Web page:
• 11. Fun With Scala Functionsscala> method1method1scala> method2("abc")method2: abcscala> method3("abcdefg")
  • 12. Fun With Scala Functions * When we type “def method1() = {…}” we actuallydeclared an instance of a special class. I’ll declare method1again, but with the underlying object exposed:scala> val method1 = new Function0[Unit] { | def apply: Unit = { println("method1") } |}method1: java.lang.Object with () => Unit = <function>scala> method1res1: java.lang.Object with () => Unit = <function>scala> method1.applymethod1scala> method1()method1
  • 13. #We instantiate an instance of traitFunction0[Unit] and implement its one abstractmethod, called apply, and assign it to a valnamed method1. Now you can see method1 isactually just a plain old Scala object. When wetype in “method1″ and hit enter, the interpreterjust tells us the resulting value of the statementwhich is an Object with trait Function0. Hmm,that didn’t work. Next we try calling the applymethod on the object.#But it’s just a regular call to a member method.But when we type “method1()” then Scala knowsthat we want to use this object as a function, andthat we’re not refering to the object itself. Whenyou declare a function using “def” Scala assumes
  • 14. That Function0[Unit], by the way, defines afunction that takes 0 parameters and returns Unit(which is to say nothing as in Java void (not to beconfused with Nothing)). If you want a functionthat takes two parameters, an Int and a String,and returns a List of Doubles, you would useFunction2[Int, String, List[Double]]. So classFunctionX takes (X+1) type parameters, the firstX of which define the function parameter types,and the last of which defines the return type.
  • 15. scala> def method2 = { println("method2") }method2: Unitscala> val m2: () => Unit = method2<console>:5: error: type mismatch;found : Unitrequired: () => Unit val m2: () => Unit = method2 ^scala> def method2() = { println("method2") }method2: ()Unit
  • 16. # First we just define a function called method2. Nothing fancy. Thenwe try to assign it to a val of type () => Unit. It fails. See the errormessage? Found : Unit. It parses it all wrong. Scala thinks we’retrying to call method2 and assign the result to m2. How can we setthings straight? Well, one way is to slightly change the way we definemethod2. The only difference in the first and second definition is theaddition of an empty parameter list, that empty pair parentheses. # For some reason, when we define the method in this apparentlyequivalent fashion, Scala rightly interprets our intentions and allows usto assign to m2. There is another way, though. In the third definition ofmethod2, we’ve again removed the parentheses. But this time weassign it successfully to val m2 by following method2 with anunderscore. The underscore just causes Scala to treat method2 as aFunction0 object, rather than attempting to invoke it.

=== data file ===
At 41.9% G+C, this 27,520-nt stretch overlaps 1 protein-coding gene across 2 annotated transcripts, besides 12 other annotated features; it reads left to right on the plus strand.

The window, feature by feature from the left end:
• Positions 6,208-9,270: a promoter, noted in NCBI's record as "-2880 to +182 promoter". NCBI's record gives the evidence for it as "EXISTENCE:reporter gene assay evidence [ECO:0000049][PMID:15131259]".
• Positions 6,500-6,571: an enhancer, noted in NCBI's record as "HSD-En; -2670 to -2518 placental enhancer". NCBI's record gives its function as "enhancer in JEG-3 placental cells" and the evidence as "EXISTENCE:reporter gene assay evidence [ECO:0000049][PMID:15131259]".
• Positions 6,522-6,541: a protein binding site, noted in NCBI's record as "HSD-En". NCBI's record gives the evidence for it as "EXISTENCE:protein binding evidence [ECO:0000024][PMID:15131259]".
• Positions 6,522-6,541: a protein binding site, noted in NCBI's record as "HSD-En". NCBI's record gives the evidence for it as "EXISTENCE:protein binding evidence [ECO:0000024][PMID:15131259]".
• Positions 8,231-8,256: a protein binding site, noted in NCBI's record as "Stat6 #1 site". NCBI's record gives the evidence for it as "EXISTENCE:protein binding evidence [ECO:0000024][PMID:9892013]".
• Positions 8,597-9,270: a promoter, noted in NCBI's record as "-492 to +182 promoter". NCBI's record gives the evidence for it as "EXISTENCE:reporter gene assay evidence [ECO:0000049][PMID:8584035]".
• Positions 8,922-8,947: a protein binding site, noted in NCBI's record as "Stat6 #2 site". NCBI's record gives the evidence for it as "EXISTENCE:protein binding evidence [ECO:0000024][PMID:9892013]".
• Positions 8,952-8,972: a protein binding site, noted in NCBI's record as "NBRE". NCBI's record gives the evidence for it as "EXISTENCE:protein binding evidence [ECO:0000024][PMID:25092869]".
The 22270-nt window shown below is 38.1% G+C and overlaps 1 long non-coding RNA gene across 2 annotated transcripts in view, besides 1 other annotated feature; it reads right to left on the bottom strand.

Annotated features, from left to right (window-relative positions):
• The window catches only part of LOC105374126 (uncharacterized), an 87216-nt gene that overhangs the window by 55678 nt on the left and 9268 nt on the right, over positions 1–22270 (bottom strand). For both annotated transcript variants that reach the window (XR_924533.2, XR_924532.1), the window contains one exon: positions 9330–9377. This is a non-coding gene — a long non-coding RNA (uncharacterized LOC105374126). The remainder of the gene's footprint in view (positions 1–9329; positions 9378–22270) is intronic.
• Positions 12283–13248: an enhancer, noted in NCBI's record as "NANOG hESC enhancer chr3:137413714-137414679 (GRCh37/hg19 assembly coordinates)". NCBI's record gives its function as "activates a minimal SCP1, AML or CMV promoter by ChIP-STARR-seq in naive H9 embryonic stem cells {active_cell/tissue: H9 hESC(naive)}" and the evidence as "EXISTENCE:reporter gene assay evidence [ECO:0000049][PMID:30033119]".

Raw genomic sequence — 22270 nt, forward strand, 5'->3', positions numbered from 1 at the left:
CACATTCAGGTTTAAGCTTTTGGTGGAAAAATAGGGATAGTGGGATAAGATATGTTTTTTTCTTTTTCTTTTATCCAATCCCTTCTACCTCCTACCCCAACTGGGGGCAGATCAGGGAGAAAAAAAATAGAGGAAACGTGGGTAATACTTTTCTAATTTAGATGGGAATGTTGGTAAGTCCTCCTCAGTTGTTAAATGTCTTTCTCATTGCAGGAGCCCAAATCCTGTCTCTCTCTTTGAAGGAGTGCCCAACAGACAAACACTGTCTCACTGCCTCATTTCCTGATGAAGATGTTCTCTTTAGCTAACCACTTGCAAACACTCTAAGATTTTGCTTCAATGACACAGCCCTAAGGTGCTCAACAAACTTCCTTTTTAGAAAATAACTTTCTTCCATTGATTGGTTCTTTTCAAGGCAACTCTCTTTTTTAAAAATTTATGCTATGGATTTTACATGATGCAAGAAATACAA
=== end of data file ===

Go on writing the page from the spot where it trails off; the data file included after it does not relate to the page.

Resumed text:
• 17. Fun With Scala Functions 1-We instantiate an instance of traitFunction0[Unit] and implement its one abstractmethod, called apply, and assign it to a valnamed method1.2-Now you can see method1 is actually just aplain old Scala object. When we type in“method1″ and hit enter, the interpreter just tellsus the resulting value of the statement which isan Object with trait Function0. Hmm, that didn’twork.
  • 18. Fun With Scala FunctionsIf you want a function that takes two parameters,an Int and a String, and returns a List of Doubles,you would use Function2[Int, String,List[Double]]. So class FunctionX takes (X+1)type parameters, the first X of which define thefunction parameter types, and the last of whichdefines the return type.
  • 19. trait Function3[-T1, -T2, -T3, +R] extends AnyRef{ ... def apply( v1 :T1, v2 :T2, v3 :T3 ) : R ...}